Dell just announced a refresh of almost its entire Inspiron family this week all coming with Intel's 10th gen Comet Lake-U processors. Succeeding the 8th Gen Whiskey Lake chips, the new Comet Lake chips are all about enhanced clock speed.
The new 10th gen Comet Lake chips will also not be as capable in handling graphics-rich processing as well, which means action-packed games could be a pain on Comet Lake enabled devices. While we're not seeing the same sky-high supported memory speeds of Ice Lake, Comet Lake offers support at up to 2933MHz.
The company is today launching four new U-Series processors and 4 new Y-Series processors as part of the new Comet Lake lineup. Intel seems to have skipped having ninth-gen U and Y-Series CPUs. The lineup also includes Intel's first 6-core processor in the U-series, faster CPU frequencies, faster memory interfaces and the industry redefining connectivity with Intel Wi-Fi 6 (Gig+) and broader scaling of Thunderbolt 3.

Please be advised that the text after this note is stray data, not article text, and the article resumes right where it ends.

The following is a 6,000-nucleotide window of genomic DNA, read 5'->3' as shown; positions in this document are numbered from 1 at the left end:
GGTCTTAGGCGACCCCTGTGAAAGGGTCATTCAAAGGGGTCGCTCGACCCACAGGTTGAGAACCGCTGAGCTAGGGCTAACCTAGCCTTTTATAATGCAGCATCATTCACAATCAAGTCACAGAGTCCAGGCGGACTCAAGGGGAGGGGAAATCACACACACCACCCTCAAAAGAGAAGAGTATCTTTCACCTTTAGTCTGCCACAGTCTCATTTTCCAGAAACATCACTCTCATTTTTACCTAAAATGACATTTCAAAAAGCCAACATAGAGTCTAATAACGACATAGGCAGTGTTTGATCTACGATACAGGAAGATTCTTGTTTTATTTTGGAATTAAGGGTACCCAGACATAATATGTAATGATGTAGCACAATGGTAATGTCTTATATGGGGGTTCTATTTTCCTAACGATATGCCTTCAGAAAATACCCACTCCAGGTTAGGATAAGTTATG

Efficiency increases and power efficiency aren't the only highlights of the Comet Lake series. Intel refers to the new processor selection as "performance powerhouses that bring double digit performance gains compared with the previous generation." . Also, the company is marketing its Dynamic Tuning Technology named Adaptix toolkit along with Performance Maximizer, Graphics Command Center, and Extreme Tuning Utility software.
Sorting through all these different "Lakes" and process nodes is confusing enough, but what about the elongated model numbers?
Intel's Comet Lake processors are officially the latest 10th generation Intel Core mobile processors, created to provide performance without compromising battery life. However, users can tell them apart by looking at their model names.
Comet Lake gives Intel a stronger product selection on the lower end of the mobile computing spectrum.
Marketing sucks, but it's obvious that Comet Lake will offer a bit of a boost over the previous-gen, especially with 6-core models now being available in these smaller form-factors.
In addition, none of these new processors features Intel's Gen11 integrated graphics, which it claims can handle some relatively smooth gaming at 1080p resolution.